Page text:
Industrial design is the creative engine of the economy
It is hard to look around and not admire the imagination behind the range of new products that have improved our quality of life over the past century. From smartphones and computers to home appliances, electrical appliances, heavy industrial appliances and more, we have realized the importance of industrial design in enriching our lives and strengthening our economies.
In this context, economists should pay homage to behind-the-scenes industrial designers who have created and marketed endlessly mass-produced consumer products in a way that is user-oriented, functional, visually appealing, and competitive. Indeed, industrial design is rapidly emerging as a creative and dynamic force shaping global economies today. It is also an essential lever for finding innovative and sustainable solutions to many of today’s challenges.
In the early 20th century, many of the leading industrial stylists made history with innovative inventions and practical everyday products. Examples include the interiors of motor cars and boats, furniture, glass containers, and internal combustion engines for airplanes and boats. Famous shops and museums praised the beauty and function of well-designed consumer products and certified stylists through exhibitions that demonstrated the ingenuity of industrial design.
Today, industrial design is one of the core principles of large economies and many governments have dedicated government agencies to support this sector. At the same time, many successful companies have established in-house design teams to guide work on product innovations along with research and development activities. In fact, a growing body of research is highlighting the contribution of the design sector to booming economies. Investing in industrial design is related to improved sales performance, innovation, unique competitive advantage, business growth and job creation. In 2018, the Design Council published a report highlighting the significant contributions of the design sector to the UK economy, noting that it generated 85 85.2 billion in total value added in 2016, while employing around 1.69 million people in design roles and with 78,030 stylists. – Intensive companies of the country.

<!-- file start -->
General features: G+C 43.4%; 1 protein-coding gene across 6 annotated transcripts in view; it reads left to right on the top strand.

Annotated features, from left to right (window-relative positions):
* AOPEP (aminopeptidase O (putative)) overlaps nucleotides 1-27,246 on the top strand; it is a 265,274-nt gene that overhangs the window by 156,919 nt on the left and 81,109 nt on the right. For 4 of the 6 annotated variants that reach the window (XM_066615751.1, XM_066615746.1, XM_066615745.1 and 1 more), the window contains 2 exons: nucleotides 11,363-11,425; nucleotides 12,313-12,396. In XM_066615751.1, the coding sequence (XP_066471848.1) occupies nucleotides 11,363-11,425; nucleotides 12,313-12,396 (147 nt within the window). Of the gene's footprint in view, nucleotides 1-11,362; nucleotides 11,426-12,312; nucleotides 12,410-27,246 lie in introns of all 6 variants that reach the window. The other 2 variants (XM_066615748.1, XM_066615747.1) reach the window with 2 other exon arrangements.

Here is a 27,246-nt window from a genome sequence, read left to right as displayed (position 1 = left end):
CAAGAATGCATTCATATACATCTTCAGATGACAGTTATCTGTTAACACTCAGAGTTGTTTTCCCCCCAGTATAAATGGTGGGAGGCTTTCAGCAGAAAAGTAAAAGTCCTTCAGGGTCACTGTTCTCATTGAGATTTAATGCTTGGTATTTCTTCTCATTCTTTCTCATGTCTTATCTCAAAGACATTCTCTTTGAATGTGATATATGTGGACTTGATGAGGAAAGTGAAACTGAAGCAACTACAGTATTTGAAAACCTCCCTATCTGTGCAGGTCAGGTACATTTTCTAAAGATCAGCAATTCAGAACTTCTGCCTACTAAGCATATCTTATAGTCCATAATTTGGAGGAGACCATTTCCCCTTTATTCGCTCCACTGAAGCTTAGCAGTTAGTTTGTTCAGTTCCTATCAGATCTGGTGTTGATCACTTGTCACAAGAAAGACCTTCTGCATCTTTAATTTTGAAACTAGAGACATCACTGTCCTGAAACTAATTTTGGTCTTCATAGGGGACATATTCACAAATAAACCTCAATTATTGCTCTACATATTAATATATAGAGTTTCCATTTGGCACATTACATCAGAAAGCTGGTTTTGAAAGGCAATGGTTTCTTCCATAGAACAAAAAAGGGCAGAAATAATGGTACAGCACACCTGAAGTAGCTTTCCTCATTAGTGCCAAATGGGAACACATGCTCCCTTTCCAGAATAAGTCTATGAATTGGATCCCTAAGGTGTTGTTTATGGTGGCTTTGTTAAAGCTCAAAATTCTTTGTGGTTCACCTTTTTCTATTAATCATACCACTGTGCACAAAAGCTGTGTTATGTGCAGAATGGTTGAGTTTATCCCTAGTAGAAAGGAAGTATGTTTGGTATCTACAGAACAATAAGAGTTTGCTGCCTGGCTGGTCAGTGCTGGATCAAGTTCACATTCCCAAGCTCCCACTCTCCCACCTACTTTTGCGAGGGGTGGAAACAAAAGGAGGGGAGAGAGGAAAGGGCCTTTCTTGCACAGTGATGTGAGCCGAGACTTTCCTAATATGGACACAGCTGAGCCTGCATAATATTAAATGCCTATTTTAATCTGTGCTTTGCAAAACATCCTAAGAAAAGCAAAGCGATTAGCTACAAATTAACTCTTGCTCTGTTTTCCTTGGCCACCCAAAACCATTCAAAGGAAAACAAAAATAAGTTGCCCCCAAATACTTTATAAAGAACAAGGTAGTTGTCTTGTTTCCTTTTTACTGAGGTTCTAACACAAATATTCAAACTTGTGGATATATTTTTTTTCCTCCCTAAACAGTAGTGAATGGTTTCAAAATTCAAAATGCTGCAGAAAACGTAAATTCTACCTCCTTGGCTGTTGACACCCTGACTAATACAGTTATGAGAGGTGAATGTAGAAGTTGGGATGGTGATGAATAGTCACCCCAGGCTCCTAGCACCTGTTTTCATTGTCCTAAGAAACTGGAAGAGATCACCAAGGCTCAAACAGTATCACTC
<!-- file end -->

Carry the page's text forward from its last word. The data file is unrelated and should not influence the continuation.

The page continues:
For many obvious reasons, a number of intensive design economies are creating policies to support industrial designers. Finland, for example, is a leader in design, generating 12.3 billion euros in 2018 thanks to its design firms. Finnish companies leave an indelible impression on consumers with their unique beauty that celebrates Scandinavian simplicity combined with functionality. These qualities are evident in the design of products, services, heavy industrial products and business processes.
Finland’s national design program has highlighted a number of important policies to improve design and research skills, such as introducing design culture into educational curricula. Special design training programs have also been developed for public sector employees to provide them with the knowledge and skills needed to benefit from design in the redesign of public services. Design toolkits have been released to further enhance design-driven activities, such as crowd gathering, co-design, prototyping, and experimentation. Companies are also encouraged to experiment with the latest materials and production techniques, such as 3D printing. Also, cooperation between academic institutions, research centers and companies is encouraged to further enhance development and marketing.